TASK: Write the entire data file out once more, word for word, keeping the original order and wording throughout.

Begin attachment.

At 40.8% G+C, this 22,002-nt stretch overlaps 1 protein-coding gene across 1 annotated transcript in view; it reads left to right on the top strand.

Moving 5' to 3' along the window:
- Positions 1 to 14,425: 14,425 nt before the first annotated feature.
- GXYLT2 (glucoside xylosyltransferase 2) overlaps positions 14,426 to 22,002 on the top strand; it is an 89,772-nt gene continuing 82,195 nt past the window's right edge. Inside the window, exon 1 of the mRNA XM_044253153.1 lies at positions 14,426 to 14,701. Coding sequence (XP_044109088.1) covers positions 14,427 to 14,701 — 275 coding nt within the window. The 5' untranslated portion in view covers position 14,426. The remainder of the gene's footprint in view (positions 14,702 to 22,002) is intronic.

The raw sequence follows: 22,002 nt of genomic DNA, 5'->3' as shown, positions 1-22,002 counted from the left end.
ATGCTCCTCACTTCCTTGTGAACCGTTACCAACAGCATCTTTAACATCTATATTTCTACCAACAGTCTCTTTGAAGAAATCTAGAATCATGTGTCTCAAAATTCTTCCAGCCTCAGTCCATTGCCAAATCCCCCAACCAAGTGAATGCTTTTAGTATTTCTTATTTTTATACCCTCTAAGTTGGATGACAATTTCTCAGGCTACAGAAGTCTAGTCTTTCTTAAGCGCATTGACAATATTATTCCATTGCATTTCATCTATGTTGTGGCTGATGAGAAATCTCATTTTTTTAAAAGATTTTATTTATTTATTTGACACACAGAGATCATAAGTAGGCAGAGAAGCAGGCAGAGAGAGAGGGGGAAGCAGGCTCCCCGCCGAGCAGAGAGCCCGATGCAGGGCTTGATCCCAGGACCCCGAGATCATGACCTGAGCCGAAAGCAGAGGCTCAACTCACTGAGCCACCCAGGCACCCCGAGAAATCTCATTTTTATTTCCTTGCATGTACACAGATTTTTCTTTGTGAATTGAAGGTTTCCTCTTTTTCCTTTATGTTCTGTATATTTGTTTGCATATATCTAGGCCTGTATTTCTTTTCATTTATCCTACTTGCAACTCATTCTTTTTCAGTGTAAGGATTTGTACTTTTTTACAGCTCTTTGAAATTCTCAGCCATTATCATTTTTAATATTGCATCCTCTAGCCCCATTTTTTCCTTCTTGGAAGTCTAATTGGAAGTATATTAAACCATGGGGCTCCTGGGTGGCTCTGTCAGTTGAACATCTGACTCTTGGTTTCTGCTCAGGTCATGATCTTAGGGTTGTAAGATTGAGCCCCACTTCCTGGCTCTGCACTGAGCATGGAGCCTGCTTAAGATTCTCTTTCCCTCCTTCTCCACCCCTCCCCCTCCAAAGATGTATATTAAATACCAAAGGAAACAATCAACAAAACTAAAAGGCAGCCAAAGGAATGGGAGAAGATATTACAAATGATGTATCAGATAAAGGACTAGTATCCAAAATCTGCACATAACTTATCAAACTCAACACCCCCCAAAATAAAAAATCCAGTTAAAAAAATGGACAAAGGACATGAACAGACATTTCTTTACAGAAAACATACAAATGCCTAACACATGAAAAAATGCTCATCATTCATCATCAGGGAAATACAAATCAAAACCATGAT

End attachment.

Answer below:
At 40.8% G+C, this 22,002-nt stretch overlaps 1 protein-coding gene across 1 annotated transcript in view; it reads left to right on the top strand.

Moving 5' to 3' along the window:
- Positions 1 to 14,425: 14,425 nt before the first annotated feature.
- GXYLT2 (glucoside xylosyltransferase 2) overlaps positions 14,426 to 22,002 on the top strand; it is an 89,772-nt gene continuing 82,195 nt past the window's right edge. Inside the window, exon 1 of the mRNA XM_044253153.1 lies at positions 14,426 to 14,701. Coding sequence (XP_044109088.1) covers positions 14,427 to 14,701 — 275 coding nt within the window. The 5' untranslated portion in view covers position 14,426. The remainder of the gene's footprint in view (positions 14,702 to 22,002) is intronic.

The raw sequence follows: 22,002 nt of genomic DNA, 5'->3' as shown, positions 1-22,002 counted from the left end.
ATGCTCCTCACTTCCTTGTGAACCGTTACCAACAGCATCTTTAACATCTATATTTCTACCAACAGTCTCTTTGAAGAAATCTAGAATCATGTGTCTCAAAATTCTTCCAGCCTCAGTCCATTGCCAAATCCCCCAACCAAGTGAATGCTTTTAGTATTTCTTATTTTTATACCCTCTAAGTTGGATGACAATTTCTCAGGCTACAGAAGTCTAGTCTTTCTTAAGCGCATTGACAATATTATTCCATTGCATTTCATCTATGTTGTGGCTGATGAGAAATCTCATTTTTTTAAAAGATTTTATTTATTTATTTGACACACAGAGATCATAAGTAGGCAGAGAAGCAGGCAGAGAGAGAGGGGGAAGCAGGCTCCCCGCCGAGCAGAGAGCCCGATGCAGGGCTTGATCCCAGGACCCCGAGATCATGACCTGAGCCGAAAGCAGAGGCTCAACTCACTGAGCCACCCAGGCACCCCGAGAAATCTCATTTTTATTTCCTTGCATGTACACAGATTTTTCTTTGTGAATTGAAGGTTTCCTCTTTTTCCTTTATGTTCTGTATATTTGTTTGCATATATCTAGGCCTGTATTTCTTTTCATTTATCCTACTTGCAACTCATTCTTTTTCAGTGTAAGGATTTGTACTTTTTTACAGCTCTTTGAAATTCTCAGCCATTATCATTTTTAATATTGCATCCTCTAGCCCCATTTTTTCCTTCTTGGAAGTCTAATTGGAAGTATATTAAACCATGGGGCTCCTGGGTGGCTCTGTCAGTTGAACATCTGACTCTTGGTTTCTGCTCAGGTCATGATCTTAGGGTTGTAAGATTGAGCCCCACTTCCTGGCTCTGCACTGAGCATGGAGCCTGCTTAAGATTCTCTTTCCCTCCTTCTCCACCCCTCCCCCTCCAAAGATGTATATTAAATACCAAAGGAAACAATCAACAAAACTAAAAGGCAGCCAAAGGAATGGGAGAAGATATTACAAATGATGTATCAGATAAAGGACTAGTATCCAAAATCTGCACATAACTTATCAAACTCAACACCCCCCAAAATAAAAAATCCAGTTAAAAAAATGGACAAAGGACATGAACAGACATTTCTTTACAGAAAACATACAAATGCCTAACACATGAAAAAATGCTCATCATTCATCATCAGGGAAATACAAATCAAAACCATGAT